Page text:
By Diana Saenger
Steven Dietz' new play "Becky's New Car" opened in its 14th theater as it began its run Sept. 1 at North Coast Repertory Theatre. At two of the performances, Charles and Benita Staadecker joined the cast after the show for a Q & A to explain how Charles actually commissioned Dietz to write the play as a birthday gift for his wife, Benita.
Though I felt the story itself was mediocre (there were twists and turns, some I could see coming), the talented cast kept me engaged from beginning to end.
Becky Foster (Carla Harting) could be any woman in mid-life. She has a steady job at a car dealership; a needy co-worker (Mueen Jahan); and a husband Joe (Nicolas Glaeser), a roofer, who is a hard worker, demands little, and is appreciative that Becky still works outside the home. The couple is supporting their adult son Chris (Kevin Koppman-Gue), who lives in the basement while attending college as a psych major.
One night at work, millionaire Walter Flood (Mark Pinter) enters the dealership and meets Becky. He's a widower who mistakes something Becky says and believes she also lost her spouse. Somewhere between a dreamy stare at the tall, good-looking man and his suave, alluring manner, Becky decides not to correct his assumption. After all, nothing will be become of it! But once she's home and husband Joe has retired to bed, Walter phones to invite Becky to a fancy party at his seaside estate.
At this point, the play does something rarely seen in theater. In describing how strange she feels about Walter's call, Becky draws the audience into her life, pulling a front-seater on stage to place a bucket under her home's leaking roof. Moments later, when debating what she should do about Walter's invitation, she pulls several women on stage, acting like they are her girlfriends, and asking them if she should go or not. While the actions got a few laughs, to me it was jarring to the continuity and believability of the play.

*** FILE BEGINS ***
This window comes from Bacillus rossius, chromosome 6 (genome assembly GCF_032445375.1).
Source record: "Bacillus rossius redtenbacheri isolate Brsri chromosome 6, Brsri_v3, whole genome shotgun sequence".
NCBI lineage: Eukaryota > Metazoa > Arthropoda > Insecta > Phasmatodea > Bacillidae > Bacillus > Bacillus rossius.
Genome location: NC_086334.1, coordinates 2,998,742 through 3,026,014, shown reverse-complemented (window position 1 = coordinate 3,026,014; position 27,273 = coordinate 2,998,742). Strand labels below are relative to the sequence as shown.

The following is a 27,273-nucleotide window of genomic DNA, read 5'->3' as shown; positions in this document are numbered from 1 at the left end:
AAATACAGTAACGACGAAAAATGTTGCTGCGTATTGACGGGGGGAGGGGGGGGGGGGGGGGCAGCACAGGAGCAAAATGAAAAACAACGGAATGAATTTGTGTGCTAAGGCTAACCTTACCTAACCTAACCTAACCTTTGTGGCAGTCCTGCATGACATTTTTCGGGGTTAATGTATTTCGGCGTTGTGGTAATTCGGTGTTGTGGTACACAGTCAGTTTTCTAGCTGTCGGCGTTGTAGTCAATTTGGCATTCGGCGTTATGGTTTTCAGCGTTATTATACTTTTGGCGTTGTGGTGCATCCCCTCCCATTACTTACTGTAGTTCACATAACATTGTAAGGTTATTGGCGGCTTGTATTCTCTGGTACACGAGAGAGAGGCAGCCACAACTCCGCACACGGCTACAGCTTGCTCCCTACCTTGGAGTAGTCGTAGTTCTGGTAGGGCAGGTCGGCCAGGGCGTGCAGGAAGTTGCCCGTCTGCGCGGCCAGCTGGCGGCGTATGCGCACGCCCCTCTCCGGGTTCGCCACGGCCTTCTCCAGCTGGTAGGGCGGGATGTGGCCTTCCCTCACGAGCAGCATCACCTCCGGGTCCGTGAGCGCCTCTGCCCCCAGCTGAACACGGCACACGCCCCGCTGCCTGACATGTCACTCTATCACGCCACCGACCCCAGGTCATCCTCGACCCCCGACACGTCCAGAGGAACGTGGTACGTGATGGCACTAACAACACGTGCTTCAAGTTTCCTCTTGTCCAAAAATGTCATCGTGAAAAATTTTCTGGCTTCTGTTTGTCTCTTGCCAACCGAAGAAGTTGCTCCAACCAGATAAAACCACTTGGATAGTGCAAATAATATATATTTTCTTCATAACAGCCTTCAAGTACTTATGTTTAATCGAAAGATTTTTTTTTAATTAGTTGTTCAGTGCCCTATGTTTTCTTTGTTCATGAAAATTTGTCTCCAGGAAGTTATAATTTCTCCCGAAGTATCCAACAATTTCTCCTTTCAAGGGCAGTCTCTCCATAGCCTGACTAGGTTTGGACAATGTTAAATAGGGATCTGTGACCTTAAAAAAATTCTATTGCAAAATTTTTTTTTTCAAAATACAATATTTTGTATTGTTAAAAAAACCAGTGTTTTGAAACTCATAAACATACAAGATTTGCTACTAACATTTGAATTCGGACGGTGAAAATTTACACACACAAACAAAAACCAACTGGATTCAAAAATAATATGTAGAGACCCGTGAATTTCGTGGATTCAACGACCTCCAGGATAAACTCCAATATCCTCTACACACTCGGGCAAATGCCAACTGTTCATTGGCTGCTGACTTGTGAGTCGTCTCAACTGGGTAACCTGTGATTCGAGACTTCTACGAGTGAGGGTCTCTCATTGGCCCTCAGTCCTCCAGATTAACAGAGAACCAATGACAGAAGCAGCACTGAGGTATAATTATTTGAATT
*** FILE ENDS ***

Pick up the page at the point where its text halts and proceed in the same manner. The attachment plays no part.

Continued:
The story then moves through Becky's unfaithfulness to Joe with Walter; son Chris spending more time running with his new girlfriend Kensington (Stacey Hardke) than studying, and Walter pursuing Becky in a whirlwind romance of luxury and affection – everything she believes she lacks at home.
Dietz is a prolific playwright with successes such as "Fiction," "Still Life With Iris," Inventing Van Gogh," "Private Eyes," and many more. While this plot offers nothing that we haven't seen before in many mediums; Dietz' clever dialogue and creation of characters that can only be played by an ensemble of creative and witty actors, make it relevant and entertaining.
Harting (La Jolla Playhouse's "A Midsummer's Night Dream," Off Broadway "Dead Man's Cell Phone," "Eurydice") is exceptional as Becky. Filled with some amusing moments, her honesty in revealing her feelings about her situation rings true.
Glaeser ("One Flew Over The Cuckoo Nest," "Much Ado About Nothing") instills Joe with an easy-going manner and dry humor that endears him to the audience as the innocent victim in this plot. But when a cell phone mix-up alerts him to what's happening, Mr. Nice Guy turns into Mr. Real.